Municipalities must raise a local contribution that varies based on the district’s contribution in the previous year, and a target based on property and income wealth, and student need. Massachusetts also sets limits on municipalities’ overall tax rate: a municipality may not impose a property tax rate of more than $25.00 for every $1,000 of taxable property wealth or increase the tax rate by more than 2.5% from year to year. However, in order to pay for certain capital projects or to meet specified debt service costs, municipalities may impose taxes at rates above these limitations with voter approval. These exceptions require a vote of two-thirds of the municipality’s governing body, and the approval of a majority of voters.

References:
Division of Local Services, Massachusetts Department of Revenue, Levy Limits: A Primer on Proposition 2 ½, (Boston, MA: Massachusetts Department of Revenue, n.d.),
Other Local Taxes for Education

School districts in Massachusetts may receive local revenue from property taxes, motor vehicle excise taxes, utility taxes, and permit and license fees.

School districts in Massachusetts may not directly impose taxes. Municipalities impose property taxes as well as motor vehicle excise taxes, utility fees, and permit and license fees, a portion of which is directed to schools.

References:
Division of Local Services, Massachusetts Department of Revenue, A Guide to Financial Management for Town Officials, (Boston, MA: Massachusetts Department of Revenue, n.d.),
Mass. Gen. Laws ch. 71, § 34 (Lexis 2017).
District Characteristics
Grade Level

Massachusetts provides different levels of funding for students in four different grade spans: kindergarten, elementary, junior high school or middle school, and high school.

The funding amounts are calculated based on the assumption that different resource needs apply to these different grade spans. Different amounts are assigned to other categories of students that are also tied to grade level, including special education students in each of these grade spans and secondary students in career and technical education programs.

References:
Massachusetts Department of Elementary and Secondary Education. FY18 Chapter 70 and Net School Spending Formula Spreadsheet. (Malden, MA: Massachusetts Department of Elementary and Secondary Education, January 17, 2017),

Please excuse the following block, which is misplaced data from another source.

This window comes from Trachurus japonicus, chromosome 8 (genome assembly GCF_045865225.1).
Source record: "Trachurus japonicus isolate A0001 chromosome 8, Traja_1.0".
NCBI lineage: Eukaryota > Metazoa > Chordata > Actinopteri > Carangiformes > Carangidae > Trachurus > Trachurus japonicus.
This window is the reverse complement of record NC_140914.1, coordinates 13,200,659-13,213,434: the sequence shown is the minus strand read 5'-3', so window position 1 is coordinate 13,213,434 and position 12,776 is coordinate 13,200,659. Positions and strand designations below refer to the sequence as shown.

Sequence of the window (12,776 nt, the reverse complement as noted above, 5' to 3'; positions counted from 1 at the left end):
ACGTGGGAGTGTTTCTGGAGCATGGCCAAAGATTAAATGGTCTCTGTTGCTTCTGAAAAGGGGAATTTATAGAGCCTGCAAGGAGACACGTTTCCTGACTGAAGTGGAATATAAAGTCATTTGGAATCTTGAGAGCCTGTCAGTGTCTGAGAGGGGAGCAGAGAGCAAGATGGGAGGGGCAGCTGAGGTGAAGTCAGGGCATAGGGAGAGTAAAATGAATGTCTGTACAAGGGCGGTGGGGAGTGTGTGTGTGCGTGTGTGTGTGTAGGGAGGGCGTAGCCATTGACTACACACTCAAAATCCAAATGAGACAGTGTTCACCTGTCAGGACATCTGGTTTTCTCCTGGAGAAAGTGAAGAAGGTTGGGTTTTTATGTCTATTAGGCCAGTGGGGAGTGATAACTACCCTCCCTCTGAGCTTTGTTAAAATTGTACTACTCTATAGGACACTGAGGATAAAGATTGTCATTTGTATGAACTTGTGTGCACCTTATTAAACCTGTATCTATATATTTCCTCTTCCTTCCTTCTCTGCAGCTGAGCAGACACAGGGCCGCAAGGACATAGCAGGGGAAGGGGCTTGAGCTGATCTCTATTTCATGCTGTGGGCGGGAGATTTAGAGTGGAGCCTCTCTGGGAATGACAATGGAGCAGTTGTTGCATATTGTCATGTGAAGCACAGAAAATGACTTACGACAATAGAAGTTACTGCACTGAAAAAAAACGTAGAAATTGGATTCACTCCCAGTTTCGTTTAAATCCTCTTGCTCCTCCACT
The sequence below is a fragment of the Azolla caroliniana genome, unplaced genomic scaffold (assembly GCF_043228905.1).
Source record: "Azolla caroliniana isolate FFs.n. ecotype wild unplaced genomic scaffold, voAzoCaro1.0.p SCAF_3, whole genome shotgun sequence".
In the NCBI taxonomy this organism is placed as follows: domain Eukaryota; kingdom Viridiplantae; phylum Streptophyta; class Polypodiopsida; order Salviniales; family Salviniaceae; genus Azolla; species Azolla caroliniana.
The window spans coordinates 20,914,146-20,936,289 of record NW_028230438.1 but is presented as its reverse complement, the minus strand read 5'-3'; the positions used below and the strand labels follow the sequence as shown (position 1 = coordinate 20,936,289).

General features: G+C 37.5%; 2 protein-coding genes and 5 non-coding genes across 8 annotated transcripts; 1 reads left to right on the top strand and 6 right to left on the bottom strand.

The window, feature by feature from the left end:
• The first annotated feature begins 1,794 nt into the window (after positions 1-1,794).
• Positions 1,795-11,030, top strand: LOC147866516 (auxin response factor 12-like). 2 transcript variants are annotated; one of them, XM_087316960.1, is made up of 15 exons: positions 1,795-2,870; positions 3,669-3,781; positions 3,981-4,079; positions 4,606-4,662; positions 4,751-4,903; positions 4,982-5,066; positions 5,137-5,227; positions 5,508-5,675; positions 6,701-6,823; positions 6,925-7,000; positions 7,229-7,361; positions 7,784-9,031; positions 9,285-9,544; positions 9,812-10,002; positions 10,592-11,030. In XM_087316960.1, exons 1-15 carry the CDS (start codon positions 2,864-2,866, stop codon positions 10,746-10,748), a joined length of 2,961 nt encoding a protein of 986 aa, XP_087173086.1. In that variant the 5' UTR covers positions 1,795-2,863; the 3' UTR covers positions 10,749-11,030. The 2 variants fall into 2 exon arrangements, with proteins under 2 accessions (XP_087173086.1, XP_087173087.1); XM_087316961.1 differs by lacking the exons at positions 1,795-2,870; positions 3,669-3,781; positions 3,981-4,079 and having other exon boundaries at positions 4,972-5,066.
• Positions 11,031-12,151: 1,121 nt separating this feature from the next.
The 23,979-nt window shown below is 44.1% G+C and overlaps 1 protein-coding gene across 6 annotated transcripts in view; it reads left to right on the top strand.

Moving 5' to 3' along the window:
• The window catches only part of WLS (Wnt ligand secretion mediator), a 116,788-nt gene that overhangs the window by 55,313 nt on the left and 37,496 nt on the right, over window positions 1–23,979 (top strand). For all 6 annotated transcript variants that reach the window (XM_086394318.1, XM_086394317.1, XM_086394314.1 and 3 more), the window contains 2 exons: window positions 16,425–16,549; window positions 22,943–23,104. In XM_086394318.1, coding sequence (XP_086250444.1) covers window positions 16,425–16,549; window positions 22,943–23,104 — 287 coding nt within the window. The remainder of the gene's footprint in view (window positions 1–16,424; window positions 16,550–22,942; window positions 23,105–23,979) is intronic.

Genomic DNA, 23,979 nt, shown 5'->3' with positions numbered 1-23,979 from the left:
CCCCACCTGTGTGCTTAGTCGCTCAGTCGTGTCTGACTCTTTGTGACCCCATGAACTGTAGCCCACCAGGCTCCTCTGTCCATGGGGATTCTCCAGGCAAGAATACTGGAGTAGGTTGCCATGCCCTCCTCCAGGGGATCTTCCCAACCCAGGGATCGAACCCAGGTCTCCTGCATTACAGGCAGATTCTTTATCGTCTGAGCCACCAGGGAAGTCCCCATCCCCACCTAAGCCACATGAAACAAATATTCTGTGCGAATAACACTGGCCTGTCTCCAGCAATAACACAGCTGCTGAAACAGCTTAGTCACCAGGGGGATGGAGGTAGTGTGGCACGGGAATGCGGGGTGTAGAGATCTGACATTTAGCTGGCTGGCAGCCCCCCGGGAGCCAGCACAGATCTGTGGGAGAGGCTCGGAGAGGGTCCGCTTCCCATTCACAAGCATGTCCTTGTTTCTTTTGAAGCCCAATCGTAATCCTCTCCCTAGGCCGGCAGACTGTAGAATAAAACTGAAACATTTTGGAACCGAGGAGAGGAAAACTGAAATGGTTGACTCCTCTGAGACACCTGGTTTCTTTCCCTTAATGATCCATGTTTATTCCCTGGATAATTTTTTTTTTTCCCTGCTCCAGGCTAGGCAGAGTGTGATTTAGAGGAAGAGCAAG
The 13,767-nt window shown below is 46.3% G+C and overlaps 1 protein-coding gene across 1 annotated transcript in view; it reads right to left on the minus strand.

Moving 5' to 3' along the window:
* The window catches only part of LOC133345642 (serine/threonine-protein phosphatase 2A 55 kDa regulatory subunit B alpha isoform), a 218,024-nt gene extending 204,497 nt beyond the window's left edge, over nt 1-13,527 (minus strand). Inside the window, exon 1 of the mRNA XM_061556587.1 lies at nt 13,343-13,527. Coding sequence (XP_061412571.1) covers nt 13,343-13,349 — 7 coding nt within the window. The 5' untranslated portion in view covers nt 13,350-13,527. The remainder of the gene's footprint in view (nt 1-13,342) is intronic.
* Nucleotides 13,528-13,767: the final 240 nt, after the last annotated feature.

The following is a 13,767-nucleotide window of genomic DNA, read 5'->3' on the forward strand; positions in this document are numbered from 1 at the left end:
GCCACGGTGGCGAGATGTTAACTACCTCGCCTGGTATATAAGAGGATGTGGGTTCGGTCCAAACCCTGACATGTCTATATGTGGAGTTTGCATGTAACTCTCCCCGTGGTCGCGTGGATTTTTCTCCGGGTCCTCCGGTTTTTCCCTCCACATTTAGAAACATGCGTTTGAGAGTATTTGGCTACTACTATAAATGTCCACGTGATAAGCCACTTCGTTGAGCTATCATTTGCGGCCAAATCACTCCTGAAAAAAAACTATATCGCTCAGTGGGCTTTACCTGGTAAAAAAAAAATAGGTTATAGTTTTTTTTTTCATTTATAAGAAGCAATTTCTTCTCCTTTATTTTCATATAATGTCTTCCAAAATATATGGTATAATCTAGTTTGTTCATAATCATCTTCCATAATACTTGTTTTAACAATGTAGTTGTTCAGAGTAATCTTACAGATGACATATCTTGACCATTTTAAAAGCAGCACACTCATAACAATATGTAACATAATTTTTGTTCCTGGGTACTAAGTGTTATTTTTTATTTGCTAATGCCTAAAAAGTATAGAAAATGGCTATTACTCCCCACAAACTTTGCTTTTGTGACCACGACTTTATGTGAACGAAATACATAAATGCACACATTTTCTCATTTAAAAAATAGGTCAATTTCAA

English-Language Learner

Massachusetts provides increased funding for English-language learners (ELLs). It provides districts with a higher per-pupil amount for ELLs in accordance with the assumption the education of ELLs is associated with above-average resource costs.

The state uses a formula that accounts for some resource costs, and associates different costs with different categories of students, including ELLs. Massachusetts defines ELLs as those students whose native language is a language other than English, and whose difficulties in speaking, reading, writing, or understanding English may prevent them from meeting state standards, engaging in the classroom, or participating fully in society.

The per-student costs calculated for each category include those for teachers, staff benefits, materials, and professional development, among other resources. First, the total funding that a district requires for each category is calculated based on that category’s associated costs and the number of students counted in the category. Then, each district’s per-student funding amount is derived by adding together its total funding figures for all the student categories and dividing the sum by the district’s total enrollment across all categories.

References:
Massachusetts Department of Elementary and Secondary Education, Guidance on Identification, Assessment, Placement, and Reclassification of English Learners, (Malden, MA: Massachusetts Department of Elementary and Secondary Education, October, 2017),
Massachusetts Department of Elementary and Secondary Education. FY18 Chapter 70 and Net School Spending Formula Spreadsheet. (Malden, MA: Massachusetts Department of Elementary and Secondary Education, January 17, 2017),
Poverty

Massachusetts provides increased funding for students from low-income households at a level that differs depending on the concentration of low-income students in their district. It does so through a per-student grant for each low-income student that varies depending on the concentration of low-income students in the district compared to other districts in the state.